The wheelchair is a visual statement of disability to most people.
It creates a readily accessible medical model of disability for observers. For myself, the user of the device, it provides a functional solution to a problem, it lets me be mobile.
I began creating images of wheelchairs a few years ago.
One way I used it was as a foundation for building small assemblages. I could bend and shape the realities of these imaginary objects in ways that I can not do with my mobility device. It opens a door to possibility. It allows me a voice.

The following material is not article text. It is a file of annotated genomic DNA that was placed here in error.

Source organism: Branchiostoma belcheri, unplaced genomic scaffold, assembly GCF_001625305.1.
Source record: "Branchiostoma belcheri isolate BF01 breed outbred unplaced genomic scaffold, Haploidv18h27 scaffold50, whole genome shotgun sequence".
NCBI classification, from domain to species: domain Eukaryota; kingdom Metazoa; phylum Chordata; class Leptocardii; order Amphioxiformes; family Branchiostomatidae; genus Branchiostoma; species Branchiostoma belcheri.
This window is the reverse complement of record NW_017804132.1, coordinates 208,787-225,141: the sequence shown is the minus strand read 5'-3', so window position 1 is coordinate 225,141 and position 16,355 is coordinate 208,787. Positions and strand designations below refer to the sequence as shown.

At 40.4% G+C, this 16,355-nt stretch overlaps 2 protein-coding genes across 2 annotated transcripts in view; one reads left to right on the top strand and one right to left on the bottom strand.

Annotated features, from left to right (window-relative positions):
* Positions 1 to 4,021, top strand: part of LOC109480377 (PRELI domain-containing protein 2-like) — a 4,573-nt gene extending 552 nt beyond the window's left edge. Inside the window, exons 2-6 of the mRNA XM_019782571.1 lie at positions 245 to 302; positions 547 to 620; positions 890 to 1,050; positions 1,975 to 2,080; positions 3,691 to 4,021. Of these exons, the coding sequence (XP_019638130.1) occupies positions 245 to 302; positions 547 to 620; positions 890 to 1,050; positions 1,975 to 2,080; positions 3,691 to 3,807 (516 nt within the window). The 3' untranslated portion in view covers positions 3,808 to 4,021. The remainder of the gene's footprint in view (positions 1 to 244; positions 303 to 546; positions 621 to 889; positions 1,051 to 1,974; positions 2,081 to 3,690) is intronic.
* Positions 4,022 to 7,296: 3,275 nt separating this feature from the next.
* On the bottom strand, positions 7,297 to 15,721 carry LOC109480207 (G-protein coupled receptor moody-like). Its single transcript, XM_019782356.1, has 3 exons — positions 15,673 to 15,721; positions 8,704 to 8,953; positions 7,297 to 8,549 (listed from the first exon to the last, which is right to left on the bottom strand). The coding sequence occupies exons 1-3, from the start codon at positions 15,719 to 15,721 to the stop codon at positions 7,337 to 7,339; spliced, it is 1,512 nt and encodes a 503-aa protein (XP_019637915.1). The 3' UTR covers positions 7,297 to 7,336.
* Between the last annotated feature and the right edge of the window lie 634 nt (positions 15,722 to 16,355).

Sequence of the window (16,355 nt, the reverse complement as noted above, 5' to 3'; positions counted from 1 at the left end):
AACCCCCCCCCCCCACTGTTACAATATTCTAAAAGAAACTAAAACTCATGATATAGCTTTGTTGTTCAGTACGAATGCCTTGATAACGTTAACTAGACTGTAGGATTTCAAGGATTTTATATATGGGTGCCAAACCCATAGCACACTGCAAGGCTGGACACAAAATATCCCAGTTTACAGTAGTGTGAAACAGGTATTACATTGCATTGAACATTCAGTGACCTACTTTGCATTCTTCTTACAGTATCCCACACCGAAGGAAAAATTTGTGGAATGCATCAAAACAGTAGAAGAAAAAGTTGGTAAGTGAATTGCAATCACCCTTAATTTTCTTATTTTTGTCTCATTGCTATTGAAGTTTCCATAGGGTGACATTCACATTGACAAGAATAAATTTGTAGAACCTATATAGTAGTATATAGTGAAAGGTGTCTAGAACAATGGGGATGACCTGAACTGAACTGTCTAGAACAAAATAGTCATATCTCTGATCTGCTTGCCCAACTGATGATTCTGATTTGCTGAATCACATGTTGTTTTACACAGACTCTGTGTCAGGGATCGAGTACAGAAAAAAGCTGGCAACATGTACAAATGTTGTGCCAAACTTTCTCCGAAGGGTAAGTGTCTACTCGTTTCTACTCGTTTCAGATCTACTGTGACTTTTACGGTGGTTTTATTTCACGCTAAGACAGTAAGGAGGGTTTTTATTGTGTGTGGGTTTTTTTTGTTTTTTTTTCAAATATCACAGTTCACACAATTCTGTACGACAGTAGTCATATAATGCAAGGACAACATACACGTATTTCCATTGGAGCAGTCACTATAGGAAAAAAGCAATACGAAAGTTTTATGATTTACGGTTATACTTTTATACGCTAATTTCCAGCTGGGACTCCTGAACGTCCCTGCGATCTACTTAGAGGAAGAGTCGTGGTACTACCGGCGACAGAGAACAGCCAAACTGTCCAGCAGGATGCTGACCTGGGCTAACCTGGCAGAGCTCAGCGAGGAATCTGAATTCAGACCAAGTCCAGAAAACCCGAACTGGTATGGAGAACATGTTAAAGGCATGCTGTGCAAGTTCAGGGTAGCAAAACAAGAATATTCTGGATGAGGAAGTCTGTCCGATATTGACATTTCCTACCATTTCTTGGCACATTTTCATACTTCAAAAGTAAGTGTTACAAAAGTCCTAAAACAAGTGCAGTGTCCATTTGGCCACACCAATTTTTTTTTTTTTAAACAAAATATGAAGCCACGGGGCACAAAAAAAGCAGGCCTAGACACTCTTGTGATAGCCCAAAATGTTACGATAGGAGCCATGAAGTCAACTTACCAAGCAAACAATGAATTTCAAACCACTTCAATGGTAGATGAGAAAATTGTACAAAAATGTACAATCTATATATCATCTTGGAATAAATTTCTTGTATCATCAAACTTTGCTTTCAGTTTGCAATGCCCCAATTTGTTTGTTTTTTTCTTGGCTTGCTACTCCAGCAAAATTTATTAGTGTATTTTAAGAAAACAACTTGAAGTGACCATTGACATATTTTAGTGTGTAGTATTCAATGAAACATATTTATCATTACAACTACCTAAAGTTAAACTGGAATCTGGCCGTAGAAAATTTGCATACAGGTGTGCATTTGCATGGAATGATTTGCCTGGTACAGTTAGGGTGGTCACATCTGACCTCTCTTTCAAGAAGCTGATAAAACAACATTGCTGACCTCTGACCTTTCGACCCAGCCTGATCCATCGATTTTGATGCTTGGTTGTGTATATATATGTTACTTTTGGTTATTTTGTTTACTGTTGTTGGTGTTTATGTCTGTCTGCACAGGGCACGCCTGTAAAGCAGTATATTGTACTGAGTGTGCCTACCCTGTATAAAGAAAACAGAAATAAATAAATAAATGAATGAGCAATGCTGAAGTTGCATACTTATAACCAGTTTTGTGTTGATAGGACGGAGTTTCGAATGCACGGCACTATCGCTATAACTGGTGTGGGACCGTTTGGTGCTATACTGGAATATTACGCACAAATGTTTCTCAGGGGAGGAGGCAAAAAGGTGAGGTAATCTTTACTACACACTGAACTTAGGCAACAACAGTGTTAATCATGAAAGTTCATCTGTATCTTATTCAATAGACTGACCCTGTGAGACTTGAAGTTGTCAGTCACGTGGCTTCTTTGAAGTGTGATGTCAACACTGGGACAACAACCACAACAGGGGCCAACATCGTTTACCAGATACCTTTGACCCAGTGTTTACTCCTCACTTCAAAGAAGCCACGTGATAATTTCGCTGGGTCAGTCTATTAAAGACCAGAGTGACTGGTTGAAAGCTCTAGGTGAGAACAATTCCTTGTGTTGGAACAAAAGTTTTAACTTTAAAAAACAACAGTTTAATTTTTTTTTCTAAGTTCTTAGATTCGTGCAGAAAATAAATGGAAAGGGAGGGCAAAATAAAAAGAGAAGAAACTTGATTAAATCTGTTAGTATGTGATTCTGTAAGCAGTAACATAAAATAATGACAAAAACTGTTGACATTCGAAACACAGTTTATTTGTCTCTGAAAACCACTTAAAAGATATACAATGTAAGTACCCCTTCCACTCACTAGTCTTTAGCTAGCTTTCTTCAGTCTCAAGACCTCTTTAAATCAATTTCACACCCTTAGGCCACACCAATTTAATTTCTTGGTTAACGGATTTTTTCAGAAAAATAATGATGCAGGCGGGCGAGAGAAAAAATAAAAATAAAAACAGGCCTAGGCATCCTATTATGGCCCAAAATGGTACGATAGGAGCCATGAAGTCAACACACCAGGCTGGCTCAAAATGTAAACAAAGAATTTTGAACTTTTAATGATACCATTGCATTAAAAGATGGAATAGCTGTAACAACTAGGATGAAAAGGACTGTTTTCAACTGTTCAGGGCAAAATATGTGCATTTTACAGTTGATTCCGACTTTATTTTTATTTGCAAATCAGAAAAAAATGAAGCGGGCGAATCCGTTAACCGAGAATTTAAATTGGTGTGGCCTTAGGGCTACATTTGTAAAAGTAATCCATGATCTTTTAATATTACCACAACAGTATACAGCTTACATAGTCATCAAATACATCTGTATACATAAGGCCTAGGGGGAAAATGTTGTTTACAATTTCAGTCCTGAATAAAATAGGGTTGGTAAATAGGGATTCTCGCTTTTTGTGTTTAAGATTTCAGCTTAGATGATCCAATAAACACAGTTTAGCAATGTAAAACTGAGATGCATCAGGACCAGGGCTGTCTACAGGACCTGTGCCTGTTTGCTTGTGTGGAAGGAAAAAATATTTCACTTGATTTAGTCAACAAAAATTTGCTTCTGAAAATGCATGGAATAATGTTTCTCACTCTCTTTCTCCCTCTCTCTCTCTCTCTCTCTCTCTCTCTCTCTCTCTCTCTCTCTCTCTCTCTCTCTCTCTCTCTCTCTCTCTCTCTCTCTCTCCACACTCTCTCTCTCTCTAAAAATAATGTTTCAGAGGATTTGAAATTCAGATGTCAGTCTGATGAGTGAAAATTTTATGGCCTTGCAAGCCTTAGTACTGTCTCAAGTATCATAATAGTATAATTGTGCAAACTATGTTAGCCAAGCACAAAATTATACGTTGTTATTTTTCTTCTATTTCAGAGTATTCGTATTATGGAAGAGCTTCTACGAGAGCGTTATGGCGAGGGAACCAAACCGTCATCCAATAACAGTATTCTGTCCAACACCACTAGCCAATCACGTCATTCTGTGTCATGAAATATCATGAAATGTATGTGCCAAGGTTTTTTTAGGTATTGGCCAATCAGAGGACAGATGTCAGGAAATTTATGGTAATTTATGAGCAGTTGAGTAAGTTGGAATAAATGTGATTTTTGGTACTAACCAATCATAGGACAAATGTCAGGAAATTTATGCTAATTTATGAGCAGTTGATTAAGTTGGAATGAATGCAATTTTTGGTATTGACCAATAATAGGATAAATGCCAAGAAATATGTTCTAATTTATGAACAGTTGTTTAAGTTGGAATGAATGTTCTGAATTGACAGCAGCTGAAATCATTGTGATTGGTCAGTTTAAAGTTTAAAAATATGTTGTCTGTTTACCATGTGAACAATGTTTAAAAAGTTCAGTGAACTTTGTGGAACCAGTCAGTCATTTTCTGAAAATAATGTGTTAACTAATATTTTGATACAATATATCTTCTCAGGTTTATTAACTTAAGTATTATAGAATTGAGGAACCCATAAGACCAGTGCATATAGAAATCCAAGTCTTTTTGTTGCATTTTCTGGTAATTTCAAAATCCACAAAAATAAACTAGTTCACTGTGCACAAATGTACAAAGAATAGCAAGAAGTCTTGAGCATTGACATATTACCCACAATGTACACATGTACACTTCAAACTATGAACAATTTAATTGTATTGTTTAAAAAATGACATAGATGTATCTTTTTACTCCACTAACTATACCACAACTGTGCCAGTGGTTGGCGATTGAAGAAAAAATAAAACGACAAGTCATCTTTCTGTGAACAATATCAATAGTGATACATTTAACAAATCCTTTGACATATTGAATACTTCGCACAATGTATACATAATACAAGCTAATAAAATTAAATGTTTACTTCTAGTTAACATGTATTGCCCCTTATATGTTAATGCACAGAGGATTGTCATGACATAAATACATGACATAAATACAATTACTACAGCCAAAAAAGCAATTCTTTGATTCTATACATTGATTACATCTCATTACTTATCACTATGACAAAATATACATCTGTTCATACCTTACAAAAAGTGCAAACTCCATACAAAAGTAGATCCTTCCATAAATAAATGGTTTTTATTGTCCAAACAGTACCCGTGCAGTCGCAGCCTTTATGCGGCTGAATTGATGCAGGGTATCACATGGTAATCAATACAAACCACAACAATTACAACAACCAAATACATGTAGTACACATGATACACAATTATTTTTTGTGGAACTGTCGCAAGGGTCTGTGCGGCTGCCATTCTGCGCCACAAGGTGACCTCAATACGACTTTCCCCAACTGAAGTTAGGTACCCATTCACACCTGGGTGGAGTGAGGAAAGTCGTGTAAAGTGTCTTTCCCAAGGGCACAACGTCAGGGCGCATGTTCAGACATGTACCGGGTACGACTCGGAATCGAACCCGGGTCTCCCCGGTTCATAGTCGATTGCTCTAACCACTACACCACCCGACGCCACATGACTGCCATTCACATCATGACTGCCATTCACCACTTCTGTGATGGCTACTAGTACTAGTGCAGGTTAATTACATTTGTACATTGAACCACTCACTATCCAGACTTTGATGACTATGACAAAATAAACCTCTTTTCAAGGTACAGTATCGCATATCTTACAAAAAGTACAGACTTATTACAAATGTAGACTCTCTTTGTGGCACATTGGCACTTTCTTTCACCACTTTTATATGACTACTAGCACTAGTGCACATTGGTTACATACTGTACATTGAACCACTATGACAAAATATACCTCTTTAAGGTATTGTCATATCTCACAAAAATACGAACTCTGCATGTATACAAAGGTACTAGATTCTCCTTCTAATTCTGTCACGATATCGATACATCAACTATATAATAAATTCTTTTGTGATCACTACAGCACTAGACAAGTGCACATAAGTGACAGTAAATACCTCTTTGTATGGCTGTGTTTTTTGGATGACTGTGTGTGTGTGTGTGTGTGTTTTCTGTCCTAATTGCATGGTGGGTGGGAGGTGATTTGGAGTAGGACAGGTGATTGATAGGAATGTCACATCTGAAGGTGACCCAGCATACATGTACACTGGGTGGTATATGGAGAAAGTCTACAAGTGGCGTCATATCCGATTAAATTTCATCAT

It is not the inaccessible world of unending hours invested in planning for mobility, of continuous mechanical failures, of the desexing of the rider, of the wet blanket of the perception of disability that shrouds us and begs to be ripped off.